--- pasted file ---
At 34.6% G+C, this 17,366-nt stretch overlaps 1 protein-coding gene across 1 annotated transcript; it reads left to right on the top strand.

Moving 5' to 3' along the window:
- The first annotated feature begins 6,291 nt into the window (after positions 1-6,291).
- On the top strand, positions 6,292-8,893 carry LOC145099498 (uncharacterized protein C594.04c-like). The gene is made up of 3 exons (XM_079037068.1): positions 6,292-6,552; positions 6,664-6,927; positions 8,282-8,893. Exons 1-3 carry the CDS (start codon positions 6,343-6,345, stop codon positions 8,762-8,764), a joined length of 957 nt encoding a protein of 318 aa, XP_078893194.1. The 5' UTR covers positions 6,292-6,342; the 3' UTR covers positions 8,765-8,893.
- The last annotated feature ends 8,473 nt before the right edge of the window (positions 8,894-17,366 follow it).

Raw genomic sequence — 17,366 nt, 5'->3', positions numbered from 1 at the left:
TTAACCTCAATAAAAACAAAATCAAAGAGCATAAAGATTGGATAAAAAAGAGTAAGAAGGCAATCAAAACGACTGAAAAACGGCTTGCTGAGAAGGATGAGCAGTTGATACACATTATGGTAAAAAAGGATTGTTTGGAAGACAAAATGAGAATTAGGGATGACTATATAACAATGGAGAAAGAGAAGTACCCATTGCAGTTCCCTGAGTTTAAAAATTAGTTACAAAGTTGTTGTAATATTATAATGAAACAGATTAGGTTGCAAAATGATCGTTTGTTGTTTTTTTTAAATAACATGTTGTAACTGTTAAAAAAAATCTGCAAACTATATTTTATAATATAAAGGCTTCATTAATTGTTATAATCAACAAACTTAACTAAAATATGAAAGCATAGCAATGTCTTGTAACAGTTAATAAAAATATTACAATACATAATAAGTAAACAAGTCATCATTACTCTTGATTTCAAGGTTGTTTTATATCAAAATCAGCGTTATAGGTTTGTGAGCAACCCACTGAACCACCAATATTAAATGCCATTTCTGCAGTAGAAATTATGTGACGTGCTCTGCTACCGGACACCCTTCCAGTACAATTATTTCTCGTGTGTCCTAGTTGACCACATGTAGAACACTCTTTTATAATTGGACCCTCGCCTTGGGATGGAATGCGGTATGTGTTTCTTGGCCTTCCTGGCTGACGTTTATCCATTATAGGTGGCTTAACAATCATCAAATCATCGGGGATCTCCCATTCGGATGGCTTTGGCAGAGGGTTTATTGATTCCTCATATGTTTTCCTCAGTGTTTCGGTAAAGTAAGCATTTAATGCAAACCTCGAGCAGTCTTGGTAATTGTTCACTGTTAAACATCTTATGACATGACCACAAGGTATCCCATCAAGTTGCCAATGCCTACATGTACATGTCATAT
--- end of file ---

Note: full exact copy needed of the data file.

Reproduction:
At 34.6% G+C, this 17,366-nt stretch overlaps 1 protein-coding gene across 1 annotated transcript; it reads left to right on the top strand.

Moving 5' to 3' along the window:
- The first annotated feature begins 6,291 nt into the window (after positions 1-6,291).
- On the top strand, positions 6,292-8,893 carry LOC145099498 (uncharacterized protein C594.04c-like). The gene is made up of 3 exons (XM_079037068.1): positions 6,292-6,552; positions 6,664-6,927; positions 8,282-8,893. Exons 1-3 carry the CDS (start codon positions 6,343-6,345, stop codon positions 8,762-8,764), a joined length of 957 nt encoding a protein of 318 aa, XP_078893194.1. The 5' UTR covers positions 6,292-6,342; the 3' UTR covers positions 8,765-8,893.
- The last annotated feature ends 8,473 nt before the right edge of the window (positions 8,894-17,366 follow it).

Raw genomic sequence — 17,366 nt, 5'->3', positions numbered from 1 at the left:
TTAACCTCAATAAAAACAAAATCAAAGAGCATAAAGATTGGATAAAAAAGAGTAAGAAGGCAATCAAAACGACTGAAAAACGGCTTGCTGAGAAGGATGAGCAGTTGATACACATTATGGTAAAAAAGGATTGTTTGGAAGACAAAATGAGAATTAGGGATGACTATATAACAATGGAGAAAGAGAAGTACCCATTGCAGTTCCCTGAGTTTAAAAATTAGTTACAAAGTTGTTGTAATATTATAATGAAACAGATTAGGTTGCAAAATGATCGTTTGTTGTTTTTTTTAAATAACATGTTGTAACTGTTAAAAAAAATCTGCAAACTATATTTTATAATATAAAGGCTTCATTAATTGTTATAATCAACAAACTTAACTAAAATATGAAAGCATAGCAATGTCTTGTAACAGTTAATAAAAATATTACAATACATAATAAGTAAACAAGTCATCATTACTCTTGATTTCAAGGTTGTTTTATATCAAAATCAGCGTTATAGGTTTGTGAGCAACCCACTGAACCACCAATATTAAATGCCATTTCTGCAGTAGAAATTATGTGACGTGCTCTGCTACCGGACACCCTTCCAGTACAATTATTTCTCGTGTGTCCTAGTTGACCACATGTAGAACACTCTTTTATAATTGGACCCTCGCCTTGGGATGGAATGCGGTATGTGTTTCTTGGCCTTCCTGGCTGACGTTTATCCATTATAGGTGGCTTAACAATCATCAAATCATCGGGGATCTCCCATTCGGATGGCTTTGGCAGAGGGTTTATTGATTCCTCATATGTTTTCCTCAGTGTTTCGGTAAAGTAAGCATTTAATGCAAACCTCGAGCAGTCTTGGTAATTGTTCACTGTTAAACATCTTATGACATGACCACAAGGTATCCCATCAAGTTGCCAATGCCTACATGTACATGTCATAT